The time-honored "I Love Mom" tattoo is deeply ingrained in our culture celebrities such as Sean Connery, Kelly Osborne and even Bart Simpson have one. It seems the iconic bright red heart, encircled in a banner ribbon emblazed with "Mom," has been around forever, and according to tattoo artists, it isn't going anywhere.
"Of course people still get them done," said Bryan Randolph, an artist at New York Adorned Tattoo Parlor in New York City. "It's a classic."
The "I Love Mom" tattoo first became popular during World War II. As they traveled around the world, U.S. Navy sailors got tattoos to document their achievements and memories. Tattoo parlors began to pop up near military bases and patriotic tattoos came into vogue, according to John Gray's book "I Love Mom: An Irreverent History of the Tattoo."
Aside from wanting to express their patriotism, the homesick sailors started to request "mom" or "mother" tattoos as a sentimental reminder of home.
Norman Keith Collins, who earned the nickname Sailor Jerry while in the Navy, designed the "I Love Mom" tattoo, according to a book of letters between fashion designer Donald Edward Hardy and Collins titled, "Sailor Jerry Collins: American Tattoo Master."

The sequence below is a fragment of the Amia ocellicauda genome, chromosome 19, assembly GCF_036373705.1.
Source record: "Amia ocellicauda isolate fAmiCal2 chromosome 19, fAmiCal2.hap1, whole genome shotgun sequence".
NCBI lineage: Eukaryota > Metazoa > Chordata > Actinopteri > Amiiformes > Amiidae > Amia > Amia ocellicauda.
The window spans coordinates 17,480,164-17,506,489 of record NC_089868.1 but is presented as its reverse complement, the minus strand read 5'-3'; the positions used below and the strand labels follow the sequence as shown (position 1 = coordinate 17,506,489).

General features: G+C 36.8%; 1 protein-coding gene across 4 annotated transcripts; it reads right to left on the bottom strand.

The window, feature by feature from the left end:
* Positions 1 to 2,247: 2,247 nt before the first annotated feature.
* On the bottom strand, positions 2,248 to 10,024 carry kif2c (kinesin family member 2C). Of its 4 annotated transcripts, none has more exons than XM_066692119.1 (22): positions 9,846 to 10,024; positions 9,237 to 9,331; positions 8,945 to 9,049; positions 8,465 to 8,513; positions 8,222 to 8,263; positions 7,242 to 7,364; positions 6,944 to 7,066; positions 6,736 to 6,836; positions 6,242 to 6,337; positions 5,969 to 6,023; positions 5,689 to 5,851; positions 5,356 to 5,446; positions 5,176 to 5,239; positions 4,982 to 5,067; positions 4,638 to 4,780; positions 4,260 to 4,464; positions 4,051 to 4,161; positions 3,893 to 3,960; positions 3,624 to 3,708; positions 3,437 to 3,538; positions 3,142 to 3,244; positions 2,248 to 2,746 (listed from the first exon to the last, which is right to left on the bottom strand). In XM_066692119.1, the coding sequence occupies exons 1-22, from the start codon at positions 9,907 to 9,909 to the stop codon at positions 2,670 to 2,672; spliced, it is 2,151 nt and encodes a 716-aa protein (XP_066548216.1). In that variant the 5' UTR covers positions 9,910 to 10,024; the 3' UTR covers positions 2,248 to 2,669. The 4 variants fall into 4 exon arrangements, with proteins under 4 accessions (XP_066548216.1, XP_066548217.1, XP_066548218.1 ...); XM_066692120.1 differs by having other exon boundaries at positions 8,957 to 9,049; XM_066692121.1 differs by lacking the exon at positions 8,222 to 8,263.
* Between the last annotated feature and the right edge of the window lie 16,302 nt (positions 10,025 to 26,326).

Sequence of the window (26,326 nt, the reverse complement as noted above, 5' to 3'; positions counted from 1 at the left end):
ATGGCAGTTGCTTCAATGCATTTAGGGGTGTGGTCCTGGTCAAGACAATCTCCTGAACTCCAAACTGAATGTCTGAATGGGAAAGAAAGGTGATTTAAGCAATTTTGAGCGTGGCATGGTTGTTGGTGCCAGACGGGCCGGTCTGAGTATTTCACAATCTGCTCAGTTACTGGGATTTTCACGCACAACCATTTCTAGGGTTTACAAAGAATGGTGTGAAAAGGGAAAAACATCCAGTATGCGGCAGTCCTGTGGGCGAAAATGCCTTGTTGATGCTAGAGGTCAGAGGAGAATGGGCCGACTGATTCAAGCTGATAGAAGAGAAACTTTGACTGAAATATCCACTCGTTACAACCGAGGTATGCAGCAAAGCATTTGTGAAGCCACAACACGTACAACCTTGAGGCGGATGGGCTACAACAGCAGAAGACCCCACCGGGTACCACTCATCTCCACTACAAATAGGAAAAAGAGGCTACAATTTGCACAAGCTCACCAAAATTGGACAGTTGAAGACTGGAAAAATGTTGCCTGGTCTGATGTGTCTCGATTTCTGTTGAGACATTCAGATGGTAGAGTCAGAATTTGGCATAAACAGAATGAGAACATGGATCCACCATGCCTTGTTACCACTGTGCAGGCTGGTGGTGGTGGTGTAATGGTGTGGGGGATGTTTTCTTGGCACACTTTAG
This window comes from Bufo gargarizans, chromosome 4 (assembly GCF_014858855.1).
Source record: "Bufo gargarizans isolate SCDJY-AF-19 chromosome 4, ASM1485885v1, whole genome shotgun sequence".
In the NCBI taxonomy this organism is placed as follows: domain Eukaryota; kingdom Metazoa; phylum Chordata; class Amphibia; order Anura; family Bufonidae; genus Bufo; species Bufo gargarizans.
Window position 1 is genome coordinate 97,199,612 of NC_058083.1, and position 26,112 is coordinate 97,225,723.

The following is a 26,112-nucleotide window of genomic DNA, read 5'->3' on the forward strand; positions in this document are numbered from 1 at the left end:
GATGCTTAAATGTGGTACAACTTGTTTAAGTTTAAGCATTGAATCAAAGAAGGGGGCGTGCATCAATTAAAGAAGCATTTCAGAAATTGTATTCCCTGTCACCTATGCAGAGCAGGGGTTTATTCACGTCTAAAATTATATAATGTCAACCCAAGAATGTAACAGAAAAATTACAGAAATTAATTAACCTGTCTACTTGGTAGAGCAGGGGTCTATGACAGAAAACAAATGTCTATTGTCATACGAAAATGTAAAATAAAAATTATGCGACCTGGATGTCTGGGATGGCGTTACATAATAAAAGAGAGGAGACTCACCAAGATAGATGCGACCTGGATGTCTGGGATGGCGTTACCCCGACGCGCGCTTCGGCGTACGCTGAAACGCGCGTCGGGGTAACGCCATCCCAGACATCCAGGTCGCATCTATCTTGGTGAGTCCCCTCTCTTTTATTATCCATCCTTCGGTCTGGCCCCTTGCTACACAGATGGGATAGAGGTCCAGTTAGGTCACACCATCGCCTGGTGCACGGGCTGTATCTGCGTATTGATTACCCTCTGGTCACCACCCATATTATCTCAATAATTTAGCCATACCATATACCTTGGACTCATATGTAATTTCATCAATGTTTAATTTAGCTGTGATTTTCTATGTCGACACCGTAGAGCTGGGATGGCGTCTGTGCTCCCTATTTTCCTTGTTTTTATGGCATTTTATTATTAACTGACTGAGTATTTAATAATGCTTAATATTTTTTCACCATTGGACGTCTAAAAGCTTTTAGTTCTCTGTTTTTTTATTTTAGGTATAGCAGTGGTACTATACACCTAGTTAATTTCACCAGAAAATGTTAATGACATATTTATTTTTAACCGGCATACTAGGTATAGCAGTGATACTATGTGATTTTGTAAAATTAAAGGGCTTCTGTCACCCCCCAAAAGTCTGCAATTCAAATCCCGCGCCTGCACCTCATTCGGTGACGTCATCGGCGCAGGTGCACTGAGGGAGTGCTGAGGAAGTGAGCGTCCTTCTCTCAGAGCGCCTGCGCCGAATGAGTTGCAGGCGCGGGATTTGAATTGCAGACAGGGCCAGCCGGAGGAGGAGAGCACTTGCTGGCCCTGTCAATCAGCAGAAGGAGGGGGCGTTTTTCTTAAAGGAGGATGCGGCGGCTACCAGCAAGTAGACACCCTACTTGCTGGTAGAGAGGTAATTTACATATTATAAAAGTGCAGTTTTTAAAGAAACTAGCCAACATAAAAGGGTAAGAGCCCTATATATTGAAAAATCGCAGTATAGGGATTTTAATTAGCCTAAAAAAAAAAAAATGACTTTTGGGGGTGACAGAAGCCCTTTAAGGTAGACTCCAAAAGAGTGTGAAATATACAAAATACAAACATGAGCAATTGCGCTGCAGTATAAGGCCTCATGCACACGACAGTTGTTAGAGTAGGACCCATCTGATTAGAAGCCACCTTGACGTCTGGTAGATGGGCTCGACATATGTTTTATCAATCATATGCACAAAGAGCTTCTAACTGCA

After his discharge from the Navy, Collins made a name for himself as a prominent tattoo artist in Hawaii, and he created many recognizable "Sailor Jerry" tattoos that are still used today, such as hula girls and blue sparrows. Collins died in 1973, but his unique artistic style can still be spotted on today's popular fashion items, including Converse sneakers and Ed Hardy clothing.
"The tattoo is definitely more popular this time of year," said David Beadle, a tattoo artist at Mom's Tattoos in Austin, Texas, who himself is planning on getting an updated version of the traditional "mom" tattoo this Mother's Day. "Anytime mom is remembered, the tattoo's popularity picks up."
"I Love Mom" tattoos are timeless because they make such a sweet, universal statement. Men and women of all ages get them, tattoo artists say.
"We get at least one person every month coming in to get that tattoo," Beadle said. "Everyone gets them, from ages eighteen to eighty."
"'Mom' will never go out of style," Aviva Yael, co-author of "No Regrets: The Best, Worst, & Most #$%*ing Ridiculous Tattoos Ever," said in an interview with the The A.V. Club, an entertainment publication. "Everybody loves their mom."